It's amazing what a penny can do. 'Don't ask the price, it’s a penny' was the slogan Michael Marks used when he opened his first bazaar in Leeds in 1884. It couldn’t be any simpler and both his idea and hard work soon paid off. But it was when Michael went into partnership with Tom Spencer in 1894 that the company we all know really started to take shape.
Michael Marks opened the first Penny Bazaar in Leeds in 1884
Painting of Penny Bazaar, Van Jones 1955
This yo-yo was donated by Joy Everett. It belonged to her mother, Alice. It was bought from the Lincoln Penny Bazaar in the 1890s by Alice’s parents.
You can see original Penny Bazaar goods on display at the M&S Company Archive.
Working at the Kilburn branch when all the food department sold was biscuits! The uniforms were made of nylon and in the summer were so hot, I fainted one day - much to my embarassment.
1900 - 1920
We were growing and innovating as living conditions were improving. Most shops kept their stock behind counters, but our stores displayed everything on trays for customers to inspect. The outbreak of the First World War in 1914 also meant that resources were limited so people really needed the buttons, needles and threads we sold to update their old clothes.
Haberdashery items like these hooks and eyes were very popular with customers and the Archive holds many examples
A typical example of smartly-dressed female sales staff in our early stores, who would be supervised by the store manageress.
Marks and Spencer has sold innovative products from its earliest days!
Soon M&S shops opened in a wide variety of central sites, like this one at Castle Street Bristol in 1907.
We sold music from 1900 to 1920. It was so popular that people posted their penny to the stores, who sent the music out at no extra cost.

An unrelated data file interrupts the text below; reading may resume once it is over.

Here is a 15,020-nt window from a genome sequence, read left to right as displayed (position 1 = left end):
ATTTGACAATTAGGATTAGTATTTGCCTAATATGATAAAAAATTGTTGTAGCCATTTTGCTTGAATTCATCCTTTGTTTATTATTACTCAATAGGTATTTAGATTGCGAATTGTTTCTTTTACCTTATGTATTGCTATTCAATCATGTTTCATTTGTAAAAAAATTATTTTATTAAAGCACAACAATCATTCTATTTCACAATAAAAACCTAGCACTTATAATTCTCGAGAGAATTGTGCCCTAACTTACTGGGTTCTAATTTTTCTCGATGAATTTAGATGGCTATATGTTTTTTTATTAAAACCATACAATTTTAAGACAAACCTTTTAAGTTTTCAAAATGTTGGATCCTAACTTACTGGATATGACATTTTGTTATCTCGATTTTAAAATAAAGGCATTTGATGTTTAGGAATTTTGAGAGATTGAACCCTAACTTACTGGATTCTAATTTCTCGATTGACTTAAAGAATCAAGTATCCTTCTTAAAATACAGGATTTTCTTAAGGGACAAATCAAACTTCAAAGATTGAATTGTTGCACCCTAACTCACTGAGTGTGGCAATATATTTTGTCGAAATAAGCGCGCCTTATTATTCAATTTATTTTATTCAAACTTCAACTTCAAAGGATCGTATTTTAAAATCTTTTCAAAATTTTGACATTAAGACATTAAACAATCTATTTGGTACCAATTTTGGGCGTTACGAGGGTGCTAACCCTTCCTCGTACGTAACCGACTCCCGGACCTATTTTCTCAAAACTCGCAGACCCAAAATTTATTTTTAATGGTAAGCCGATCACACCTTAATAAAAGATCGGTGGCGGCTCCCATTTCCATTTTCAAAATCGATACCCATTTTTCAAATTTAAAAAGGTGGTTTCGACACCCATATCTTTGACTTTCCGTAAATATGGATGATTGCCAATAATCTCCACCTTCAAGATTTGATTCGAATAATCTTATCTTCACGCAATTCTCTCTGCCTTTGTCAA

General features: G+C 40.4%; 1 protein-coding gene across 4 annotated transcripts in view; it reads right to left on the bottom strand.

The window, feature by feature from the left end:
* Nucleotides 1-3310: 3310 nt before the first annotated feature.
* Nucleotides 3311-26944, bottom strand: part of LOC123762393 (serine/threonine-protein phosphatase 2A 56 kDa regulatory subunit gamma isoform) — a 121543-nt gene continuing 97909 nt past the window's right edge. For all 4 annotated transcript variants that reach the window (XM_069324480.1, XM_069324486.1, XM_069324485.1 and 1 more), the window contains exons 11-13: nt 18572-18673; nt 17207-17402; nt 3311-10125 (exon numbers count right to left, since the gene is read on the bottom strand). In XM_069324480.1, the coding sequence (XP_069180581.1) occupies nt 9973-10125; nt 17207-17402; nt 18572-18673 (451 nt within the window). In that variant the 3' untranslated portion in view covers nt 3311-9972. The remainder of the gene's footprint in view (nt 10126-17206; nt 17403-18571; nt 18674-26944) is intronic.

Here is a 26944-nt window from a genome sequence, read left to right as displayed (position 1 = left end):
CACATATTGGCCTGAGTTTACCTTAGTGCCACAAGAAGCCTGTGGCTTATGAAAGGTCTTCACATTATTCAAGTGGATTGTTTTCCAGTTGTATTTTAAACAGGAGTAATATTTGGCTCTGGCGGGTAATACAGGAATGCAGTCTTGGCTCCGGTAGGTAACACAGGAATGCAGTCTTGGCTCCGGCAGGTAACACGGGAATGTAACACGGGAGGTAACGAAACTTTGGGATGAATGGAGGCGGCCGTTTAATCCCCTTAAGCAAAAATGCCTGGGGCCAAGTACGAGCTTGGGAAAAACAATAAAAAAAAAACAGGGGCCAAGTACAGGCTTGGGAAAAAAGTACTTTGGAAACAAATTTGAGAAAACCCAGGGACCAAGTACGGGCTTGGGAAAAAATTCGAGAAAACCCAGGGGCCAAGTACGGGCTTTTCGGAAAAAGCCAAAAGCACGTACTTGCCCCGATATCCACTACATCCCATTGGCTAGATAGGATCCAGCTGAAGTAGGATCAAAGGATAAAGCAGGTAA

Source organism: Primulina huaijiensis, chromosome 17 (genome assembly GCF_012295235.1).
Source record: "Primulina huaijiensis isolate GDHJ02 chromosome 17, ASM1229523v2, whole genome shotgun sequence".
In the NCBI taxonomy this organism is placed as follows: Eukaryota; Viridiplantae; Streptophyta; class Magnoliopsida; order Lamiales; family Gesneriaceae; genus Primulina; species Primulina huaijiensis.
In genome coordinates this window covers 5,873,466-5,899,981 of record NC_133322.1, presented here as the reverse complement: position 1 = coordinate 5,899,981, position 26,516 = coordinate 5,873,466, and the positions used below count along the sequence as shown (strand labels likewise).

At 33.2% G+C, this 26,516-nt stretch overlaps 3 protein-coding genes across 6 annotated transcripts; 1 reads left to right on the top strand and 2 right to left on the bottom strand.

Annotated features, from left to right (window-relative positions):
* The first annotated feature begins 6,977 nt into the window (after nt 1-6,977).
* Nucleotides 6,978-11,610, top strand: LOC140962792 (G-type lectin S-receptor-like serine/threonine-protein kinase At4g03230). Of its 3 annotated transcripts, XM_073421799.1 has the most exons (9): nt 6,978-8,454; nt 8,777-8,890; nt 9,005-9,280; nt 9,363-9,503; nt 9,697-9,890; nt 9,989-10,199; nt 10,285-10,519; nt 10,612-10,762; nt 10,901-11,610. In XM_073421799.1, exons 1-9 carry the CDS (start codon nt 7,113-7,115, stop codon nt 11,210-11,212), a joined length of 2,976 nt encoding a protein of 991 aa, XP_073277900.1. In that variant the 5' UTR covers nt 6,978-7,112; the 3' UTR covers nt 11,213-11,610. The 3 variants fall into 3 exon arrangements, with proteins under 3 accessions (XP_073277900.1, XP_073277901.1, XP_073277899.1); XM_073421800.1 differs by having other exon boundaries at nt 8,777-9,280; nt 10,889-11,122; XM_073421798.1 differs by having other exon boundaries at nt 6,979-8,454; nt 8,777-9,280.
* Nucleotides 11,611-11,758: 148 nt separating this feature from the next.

I can remember my Nan telling me about when she was a girl and M&S was then called The 1d [Penny] Bazaar.
Mrs Linda D Goldsmith
1920 - 1940
This era wasn’t easy for anybody, including retailers. But companies who adapted survived. We reinvented ourselves and responded to people’s needs. We started to sell more of life’s essentials, including underwear. Since then the bra has become our most iconic product, with one in three women now wearing one bought from M&S. But there was a lot more going on during this period that shaped the way we operate today.
Underwear first appeared in Marks & Spencer in the 1920s
Miss M Simpson donated this manicure set. It cost a third of her weekly wages as a sales assistant, so she was allowed to pay in instalments.
This tea set is one of many in the archive and was donated by Doreen Newlyn. It features a beautiful art deco design.
M&S started selling records in the 1930s. We had our own brand record line, featuring the ‘Marspen Band’, our in-house musicians.
In the 1930s M&S sold many electrical household goods, including heaters, irons and light bulbs, which were described as lamps.
M&S food departments opened in 1931 selling fruit, vegetables and canned goods.
New houses were being built in the 30s and there was a demand for household goods
My first memory was going to the penny bazaar in Newcastle upon Tyne.
1940 - 1950
As war broke out we were faced with even more challenges. We were low on goods and employees, and our stores were under enemy fire. And in 1941 ‘Making of Civilian Clothing (Restriction Orders)’ meant we could use only 5 buttons, 2 pockets and 4 metres of stitching for every item. We learnt a lot, particularly how to offer quality under any circumstances.
Marks & Spencer Utility dress
This children’s book was printed exclusively for M&S. Inside is written "To Harold from Iris, Christmas 1948". Donated by Mrs E Rutter.
With so many men enlisted to the armed forces, M&S faced a shortage of trained and skilled staff – the answer was to promote women from staff to management.
With a simple range of quality dishes, the new Cafe Bars, like this one in the Guildford store in 1941, were a war time success for M&S.
This lump of metal is what remains of the cash float found in the debris of our Bristol store, which was destroyed during an air attack.
My first visit to Marks & Spencer was the best!
1950 - 1960
We were not complaining when glamour came bouncing back. It was a time for looking forward. And as soon as it became possible that’s just what we did. Optimism was epitomised by a new style of dress influenced by the Christian Dior ‘Corolle’ collection. This style came to be known as the New Look, because its daring form hadn’t been seen – and probably wouldn’t have been allowed – before.
Donated by Mrs P Nicholson, this dress was "worn by all five of my daughters, the hems went up and down depending on which child".
Hats were very popular in the 1950s as they provided an easy way to update outfits. This one is made of straw and carries the St Michael logo.
The popular New Look emphasised a narrow waist and created more interest in corsetry. This item is a sample from a wearer trial in 1959.